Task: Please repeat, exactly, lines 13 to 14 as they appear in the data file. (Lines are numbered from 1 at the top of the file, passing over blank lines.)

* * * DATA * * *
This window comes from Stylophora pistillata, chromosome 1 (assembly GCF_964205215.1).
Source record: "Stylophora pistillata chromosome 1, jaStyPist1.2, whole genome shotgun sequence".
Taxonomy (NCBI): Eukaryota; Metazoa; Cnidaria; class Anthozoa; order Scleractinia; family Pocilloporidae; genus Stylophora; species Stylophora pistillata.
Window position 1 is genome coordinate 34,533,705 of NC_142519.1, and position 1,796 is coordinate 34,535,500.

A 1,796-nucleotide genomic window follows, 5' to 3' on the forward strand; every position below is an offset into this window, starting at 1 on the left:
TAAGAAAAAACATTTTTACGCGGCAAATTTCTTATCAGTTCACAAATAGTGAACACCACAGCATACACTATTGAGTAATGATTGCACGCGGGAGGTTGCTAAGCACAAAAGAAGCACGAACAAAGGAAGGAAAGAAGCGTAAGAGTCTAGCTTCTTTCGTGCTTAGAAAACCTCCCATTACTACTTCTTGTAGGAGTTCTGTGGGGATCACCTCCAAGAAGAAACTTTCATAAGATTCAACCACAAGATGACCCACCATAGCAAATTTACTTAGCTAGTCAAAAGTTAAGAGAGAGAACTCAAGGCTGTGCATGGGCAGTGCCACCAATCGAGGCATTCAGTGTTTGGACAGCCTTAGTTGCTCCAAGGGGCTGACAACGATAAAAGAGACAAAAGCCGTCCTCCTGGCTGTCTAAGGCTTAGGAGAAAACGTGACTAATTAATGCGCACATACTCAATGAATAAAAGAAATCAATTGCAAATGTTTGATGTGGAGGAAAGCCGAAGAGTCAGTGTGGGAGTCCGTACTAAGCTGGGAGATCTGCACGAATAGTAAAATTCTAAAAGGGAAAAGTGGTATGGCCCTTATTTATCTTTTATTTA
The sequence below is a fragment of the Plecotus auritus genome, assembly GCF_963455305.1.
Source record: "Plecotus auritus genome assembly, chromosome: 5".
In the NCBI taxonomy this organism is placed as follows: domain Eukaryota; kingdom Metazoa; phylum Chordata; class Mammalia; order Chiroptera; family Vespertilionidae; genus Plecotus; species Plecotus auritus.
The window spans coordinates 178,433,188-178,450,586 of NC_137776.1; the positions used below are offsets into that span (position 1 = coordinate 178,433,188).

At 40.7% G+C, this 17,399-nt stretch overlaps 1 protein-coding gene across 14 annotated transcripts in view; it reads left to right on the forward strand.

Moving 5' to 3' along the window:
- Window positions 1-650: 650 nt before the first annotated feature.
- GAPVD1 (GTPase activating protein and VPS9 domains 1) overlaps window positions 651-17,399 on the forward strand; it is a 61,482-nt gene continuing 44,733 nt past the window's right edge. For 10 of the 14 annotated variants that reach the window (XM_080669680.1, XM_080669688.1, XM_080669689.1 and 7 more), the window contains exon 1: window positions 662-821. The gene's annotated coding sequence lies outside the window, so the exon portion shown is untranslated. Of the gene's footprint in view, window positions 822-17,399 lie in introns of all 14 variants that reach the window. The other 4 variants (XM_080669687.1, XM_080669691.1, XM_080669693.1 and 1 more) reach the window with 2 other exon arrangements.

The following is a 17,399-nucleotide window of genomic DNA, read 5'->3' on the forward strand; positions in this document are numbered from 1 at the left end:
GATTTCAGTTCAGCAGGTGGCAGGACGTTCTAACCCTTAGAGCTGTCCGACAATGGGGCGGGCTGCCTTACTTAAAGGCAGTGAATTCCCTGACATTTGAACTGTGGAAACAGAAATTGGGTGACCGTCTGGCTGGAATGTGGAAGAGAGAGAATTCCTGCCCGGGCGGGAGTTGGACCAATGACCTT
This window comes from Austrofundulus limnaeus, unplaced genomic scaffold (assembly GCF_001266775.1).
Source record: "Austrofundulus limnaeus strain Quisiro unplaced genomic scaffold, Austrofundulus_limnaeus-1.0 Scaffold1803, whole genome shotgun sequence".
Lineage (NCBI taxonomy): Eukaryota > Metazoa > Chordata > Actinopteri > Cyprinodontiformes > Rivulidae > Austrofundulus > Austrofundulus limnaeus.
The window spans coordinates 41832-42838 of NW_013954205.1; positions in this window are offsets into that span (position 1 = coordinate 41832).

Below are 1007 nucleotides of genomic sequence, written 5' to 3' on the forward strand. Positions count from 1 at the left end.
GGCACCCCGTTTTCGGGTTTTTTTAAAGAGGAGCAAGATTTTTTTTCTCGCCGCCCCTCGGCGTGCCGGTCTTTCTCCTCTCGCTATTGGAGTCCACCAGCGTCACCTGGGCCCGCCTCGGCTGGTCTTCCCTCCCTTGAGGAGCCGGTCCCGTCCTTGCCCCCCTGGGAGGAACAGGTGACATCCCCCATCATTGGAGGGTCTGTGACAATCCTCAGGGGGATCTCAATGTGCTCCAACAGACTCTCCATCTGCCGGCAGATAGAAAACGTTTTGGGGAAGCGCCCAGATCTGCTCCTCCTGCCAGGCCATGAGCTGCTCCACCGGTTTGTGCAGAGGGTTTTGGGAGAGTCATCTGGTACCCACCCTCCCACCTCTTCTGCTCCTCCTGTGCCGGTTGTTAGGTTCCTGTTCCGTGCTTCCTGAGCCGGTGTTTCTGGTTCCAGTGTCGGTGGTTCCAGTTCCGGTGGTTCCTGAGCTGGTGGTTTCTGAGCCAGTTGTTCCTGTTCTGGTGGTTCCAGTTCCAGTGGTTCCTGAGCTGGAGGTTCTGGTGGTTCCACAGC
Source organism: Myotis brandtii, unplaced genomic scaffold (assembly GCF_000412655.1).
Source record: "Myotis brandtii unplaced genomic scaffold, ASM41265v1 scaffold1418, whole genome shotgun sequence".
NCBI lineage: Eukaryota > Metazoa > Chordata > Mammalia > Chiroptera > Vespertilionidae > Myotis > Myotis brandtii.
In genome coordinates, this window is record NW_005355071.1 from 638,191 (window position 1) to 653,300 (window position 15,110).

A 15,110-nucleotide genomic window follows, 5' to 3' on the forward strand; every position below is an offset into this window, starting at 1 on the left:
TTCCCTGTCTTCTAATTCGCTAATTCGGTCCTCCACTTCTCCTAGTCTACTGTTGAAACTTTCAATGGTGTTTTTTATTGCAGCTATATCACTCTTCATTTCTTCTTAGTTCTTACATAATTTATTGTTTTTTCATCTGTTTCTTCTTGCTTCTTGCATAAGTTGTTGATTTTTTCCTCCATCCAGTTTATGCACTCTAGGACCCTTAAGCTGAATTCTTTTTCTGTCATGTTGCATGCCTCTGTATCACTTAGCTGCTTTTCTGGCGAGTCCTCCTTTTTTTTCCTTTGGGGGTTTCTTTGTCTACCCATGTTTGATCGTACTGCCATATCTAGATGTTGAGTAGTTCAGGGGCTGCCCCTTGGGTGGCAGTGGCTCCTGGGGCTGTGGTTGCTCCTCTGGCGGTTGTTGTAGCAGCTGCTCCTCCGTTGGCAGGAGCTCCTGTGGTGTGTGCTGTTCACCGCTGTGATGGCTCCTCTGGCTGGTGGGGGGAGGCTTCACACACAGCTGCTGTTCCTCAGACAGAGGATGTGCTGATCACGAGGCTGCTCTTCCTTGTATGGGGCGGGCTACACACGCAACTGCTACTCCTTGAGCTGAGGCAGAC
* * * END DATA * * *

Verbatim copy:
- Window positions 1-650: 650 nt before the first annotated feature.
- GAPVD1 (GTPase activating protein and VPS9 domains 1) overlaps window positions 651-17,399 on the forward strand; it is a 61,482-nt gene continuing 44,733 nt past the window's right edge. For 10 of the 14 annotated variants that reach the window (XM_080669680.1, XM_080669688.1, XM_080669689.1 and 7 more), the window contains exon 1: window positions 662-821. The gene's annotated coding sequence lies outside the window, so the exon portion shown is untranslated. Of the gene's footprint in view, window positions 822-17,399 lie in introns of all 14 variants that reach the window. The other 4 variants (XM_080669687.1, XM_080669691.1, XM_080669693.1 and 1 more) reach the window with 2 other exon arrangements.